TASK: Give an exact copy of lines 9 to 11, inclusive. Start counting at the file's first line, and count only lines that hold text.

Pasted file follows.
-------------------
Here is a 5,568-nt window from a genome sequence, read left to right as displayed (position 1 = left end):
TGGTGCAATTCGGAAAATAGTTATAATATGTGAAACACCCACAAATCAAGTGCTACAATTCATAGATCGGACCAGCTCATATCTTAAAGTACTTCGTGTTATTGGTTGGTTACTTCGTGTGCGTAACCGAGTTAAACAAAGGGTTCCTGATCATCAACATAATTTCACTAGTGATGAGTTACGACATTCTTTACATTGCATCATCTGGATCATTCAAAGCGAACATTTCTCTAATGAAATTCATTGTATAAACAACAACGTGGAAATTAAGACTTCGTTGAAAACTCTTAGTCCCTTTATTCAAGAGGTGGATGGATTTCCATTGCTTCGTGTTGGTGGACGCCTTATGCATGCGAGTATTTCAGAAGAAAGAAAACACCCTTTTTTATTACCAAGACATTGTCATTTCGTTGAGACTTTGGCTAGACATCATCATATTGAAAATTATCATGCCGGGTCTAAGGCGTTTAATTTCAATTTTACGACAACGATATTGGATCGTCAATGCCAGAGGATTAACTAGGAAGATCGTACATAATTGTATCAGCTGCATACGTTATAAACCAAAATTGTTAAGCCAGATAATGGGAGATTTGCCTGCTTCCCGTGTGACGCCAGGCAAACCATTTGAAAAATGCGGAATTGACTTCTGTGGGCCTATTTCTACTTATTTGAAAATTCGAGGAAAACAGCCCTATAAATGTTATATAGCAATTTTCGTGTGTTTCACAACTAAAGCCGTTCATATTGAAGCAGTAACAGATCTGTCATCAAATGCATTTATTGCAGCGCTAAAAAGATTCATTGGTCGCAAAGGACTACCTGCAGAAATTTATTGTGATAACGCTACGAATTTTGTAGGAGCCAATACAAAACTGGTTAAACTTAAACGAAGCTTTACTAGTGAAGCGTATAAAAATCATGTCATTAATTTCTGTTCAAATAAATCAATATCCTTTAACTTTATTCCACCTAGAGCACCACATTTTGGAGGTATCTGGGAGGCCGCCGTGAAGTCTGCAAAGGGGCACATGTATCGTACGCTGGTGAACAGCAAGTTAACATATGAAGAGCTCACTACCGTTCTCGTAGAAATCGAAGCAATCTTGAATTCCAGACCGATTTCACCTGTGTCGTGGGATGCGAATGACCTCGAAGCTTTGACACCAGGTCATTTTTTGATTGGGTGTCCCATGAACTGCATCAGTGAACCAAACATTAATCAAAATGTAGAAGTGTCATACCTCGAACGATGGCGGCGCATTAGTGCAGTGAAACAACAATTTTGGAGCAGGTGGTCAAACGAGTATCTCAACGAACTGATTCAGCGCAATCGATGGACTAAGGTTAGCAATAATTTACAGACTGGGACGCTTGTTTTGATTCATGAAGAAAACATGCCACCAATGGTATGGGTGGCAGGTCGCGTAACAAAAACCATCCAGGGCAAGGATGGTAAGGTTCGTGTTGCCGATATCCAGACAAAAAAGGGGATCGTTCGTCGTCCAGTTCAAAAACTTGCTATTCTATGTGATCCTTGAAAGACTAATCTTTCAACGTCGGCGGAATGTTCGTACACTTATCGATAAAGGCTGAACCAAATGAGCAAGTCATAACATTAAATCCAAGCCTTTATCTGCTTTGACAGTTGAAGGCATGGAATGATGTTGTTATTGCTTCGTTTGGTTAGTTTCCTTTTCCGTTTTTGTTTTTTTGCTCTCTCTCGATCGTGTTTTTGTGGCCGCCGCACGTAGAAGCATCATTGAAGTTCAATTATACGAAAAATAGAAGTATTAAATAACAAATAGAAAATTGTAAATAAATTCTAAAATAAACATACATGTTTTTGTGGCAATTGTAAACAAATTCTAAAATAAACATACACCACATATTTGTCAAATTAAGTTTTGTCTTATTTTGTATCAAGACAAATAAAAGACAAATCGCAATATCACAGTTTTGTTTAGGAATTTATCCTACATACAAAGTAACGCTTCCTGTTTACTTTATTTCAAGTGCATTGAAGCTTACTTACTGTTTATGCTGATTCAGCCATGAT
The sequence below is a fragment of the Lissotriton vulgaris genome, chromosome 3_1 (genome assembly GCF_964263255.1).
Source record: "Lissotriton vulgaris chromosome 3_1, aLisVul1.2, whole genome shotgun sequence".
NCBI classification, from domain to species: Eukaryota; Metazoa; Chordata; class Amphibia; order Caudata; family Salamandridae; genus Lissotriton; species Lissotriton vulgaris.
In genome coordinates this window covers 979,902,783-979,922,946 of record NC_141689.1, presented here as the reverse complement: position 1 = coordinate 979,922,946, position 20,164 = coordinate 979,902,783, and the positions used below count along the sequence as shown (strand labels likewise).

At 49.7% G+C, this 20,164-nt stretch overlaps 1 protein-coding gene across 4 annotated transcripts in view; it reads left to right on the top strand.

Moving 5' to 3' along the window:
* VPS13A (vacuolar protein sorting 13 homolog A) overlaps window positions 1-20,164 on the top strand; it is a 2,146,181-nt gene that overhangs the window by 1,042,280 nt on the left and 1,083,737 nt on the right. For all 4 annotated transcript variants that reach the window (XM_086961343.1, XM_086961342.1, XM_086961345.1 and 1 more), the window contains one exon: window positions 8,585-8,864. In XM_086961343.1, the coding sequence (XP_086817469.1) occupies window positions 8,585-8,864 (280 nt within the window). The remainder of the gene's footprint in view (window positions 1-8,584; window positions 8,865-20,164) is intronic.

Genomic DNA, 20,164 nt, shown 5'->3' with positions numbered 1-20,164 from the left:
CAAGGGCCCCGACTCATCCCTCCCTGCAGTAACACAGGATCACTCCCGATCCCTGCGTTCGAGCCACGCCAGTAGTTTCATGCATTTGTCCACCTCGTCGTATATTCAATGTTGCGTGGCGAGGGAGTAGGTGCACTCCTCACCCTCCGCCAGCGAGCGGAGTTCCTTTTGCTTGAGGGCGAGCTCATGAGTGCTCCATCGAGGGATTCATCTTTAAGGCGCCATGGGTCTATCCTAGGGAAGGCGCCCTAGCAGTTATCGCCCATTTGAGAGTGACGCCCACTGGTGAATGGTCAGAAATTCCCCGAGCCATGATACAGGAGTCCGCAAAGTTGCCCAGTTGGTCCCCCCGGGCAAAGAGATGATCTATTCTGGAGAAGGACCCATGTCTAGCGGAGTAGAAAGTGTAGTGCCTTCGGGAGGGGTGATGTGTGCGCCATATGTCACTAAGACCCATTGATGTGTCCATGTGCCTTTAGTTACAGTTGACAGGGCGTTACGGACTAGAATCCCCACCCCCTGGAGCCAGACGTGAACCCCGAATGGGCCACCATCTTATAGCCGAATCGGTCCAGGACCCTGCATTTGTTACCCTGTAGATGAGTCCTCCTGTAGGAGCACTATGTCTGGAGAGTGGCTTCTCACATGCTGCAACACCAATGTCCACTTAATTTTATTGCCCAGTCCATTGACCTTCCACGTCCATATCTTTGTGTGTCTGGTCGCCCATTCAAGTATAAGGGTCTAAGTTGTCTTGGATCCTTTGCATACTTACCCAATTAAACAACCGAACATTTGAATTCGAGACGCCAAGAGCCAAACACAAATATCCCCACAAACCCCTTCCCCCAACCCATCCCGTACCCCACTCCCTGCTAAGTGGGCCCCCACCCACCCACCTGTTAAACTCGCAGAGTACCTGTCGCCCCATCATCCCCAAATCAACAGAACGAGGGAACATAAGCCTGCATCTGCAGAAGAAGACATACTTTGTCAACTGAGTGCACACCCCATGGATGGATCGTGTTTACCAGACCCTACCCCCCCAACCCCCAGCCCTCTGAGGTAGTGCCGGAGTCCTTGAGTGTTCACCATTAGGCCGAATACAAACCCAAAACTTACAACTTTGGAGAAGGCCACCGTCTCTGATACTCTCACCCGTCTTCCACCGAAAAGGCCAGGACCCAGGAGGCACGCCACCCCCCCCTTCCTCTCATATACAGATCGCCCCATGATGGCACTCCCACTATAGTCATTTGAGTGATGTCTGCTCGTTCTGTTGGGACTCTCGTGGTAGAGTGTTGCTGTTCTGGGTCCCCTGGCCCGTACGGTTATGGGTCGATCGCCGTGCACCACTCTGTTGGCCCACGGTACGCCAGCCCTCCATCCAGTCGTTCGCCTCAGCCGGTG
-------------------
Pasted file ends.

* VPS13A (vacuolar protein sorting 13 homolog A) overlaps window positions 1-20,164 on the top strand; it is a 2,146,181-nt gene that overhangs the window by 1,042,280 nt on the left and 1,083,737 nt on the right. For all 4 annotated transcript variants that reach the window (XM_086961343.1, XM_086961342.1, XM_086961345.1 and 1 more), the window contains one exon: window positions 8,585-8,864. In XM_086961343.1, the coding sequence (XP_086817469.1) occupies window positions 8,585-8,864 (280 nt within the window). The remainder of the gene's footprint in view (window positions 1-8,584; window positions 8,865-20,164) is intronic.

Genomic DNA, 20,164 nt, shown 5'->3' with positions numbered 1-20,164 from the left:
CAAGGGCCCCGACTCATCCCTCCCTGCAGTAACACAGGATCACTCCCGATCCCTGCGTTCGAGCCACGCCAGTAGTTTCATGCATTTGTCCACCTCGTCGTATATTCAATGTTGCGTGGCGAGGGAGTAGGTGCACTCCTCACCCTCCGCCAGCGAGCGGAGTTCCTTTTGCTTGAGGGCGAGCTCATGAGTGCTCCATCGAGGGATTCATCTTTAAGGCGCCATGGGTCTATCCTAGGGAAGGCGCCCTAGCAGTTATCGCCCATTTGAGAGTGACGCCCACTGGTGAATGGTCAGAAATTCCCCGAGCCATGATACAGGAGTCCGCAAAGTTGCCCAGTTGGTCCCCCCGGGCAAAGAGATGATCTATTCTGGAGAAGGACCCATGTCTAGCGGAGTAGAAAGTGTAGTGCCTTCGGGAGGGGTGATGTGTGCGCCATATGTCACTAAGACCCATTGATGTGTCCATGTGCCTTTAGTTACAGTTGACAGGGCGTTACGGACTAGAATCCCCACCCCCTGGAGCCAGACGTGAACCCCGAATGGGCCACCATCTTATAGCCGAATCGGTCCAGGACCCTGCATTTGTTACCCTGTAGATGAGTCCTCCTGTAGGAGCACTATGTCTGGAGAGTGGCTTCTCACATGCTGCAACACCAATGTCCACTTAATTTTATTGCCCAGTCCATTGACCTTCCACGTCCATATCTTTGTGTGTCTGGTCGCCCATTCAAGTATAAGGGTCTAAGTTGTCTTGGATCCTTTGCATACTTACCCAATTAAACAACCGAACATTTGAATTCGAGACGCCAAGAGCCAAACACAAATATCCCCACAAACCCCTTCCCCCAACCCATCCCGTACCCCACTCCCTGCTAAGTGGGCCCCCACCCACCCACCTGTTAAACTCGCAGAGTACCTGTCGCCCCATCATCCCCAAATCAACAGAACGAGGGAACATAAGCCTGCATCTGCAGAAGAAGACATACTTTGTCAACTGAGTGCACACCCCATGGATGGATCGTGTTTACCAGACCCTACCCCCCCAACCCCCAGCCCTCTGAGGTAGTGCCGGAGTCCTTGAGTGTTCACCATTAGGCCGAATACAAACCCAAAACTTACAACTTTGGAGAAGGCCACCGTCTCTGATACTCTCACCCGTCTTCCACCGAAAAGGCCAGGACCCAGGAGGCACGCCACCCCCCCCTTCCTCTCATATACAGATCGCCCCATGATGGCACTCCCACTATAGTCATTTGAGTGATGTCTGCTCGTTCTGTTGGGACTCTCGTGGTAGAGTGTTGCTGTTCTGGGTCCCCTGGCCCGTACGGTTATGGGTCGATCGCCGTGCACCACTCTGTTGGCCCACGGTACGCCAGCCCTCCATCCAGTCGTTCGCCTCAGCCGGTG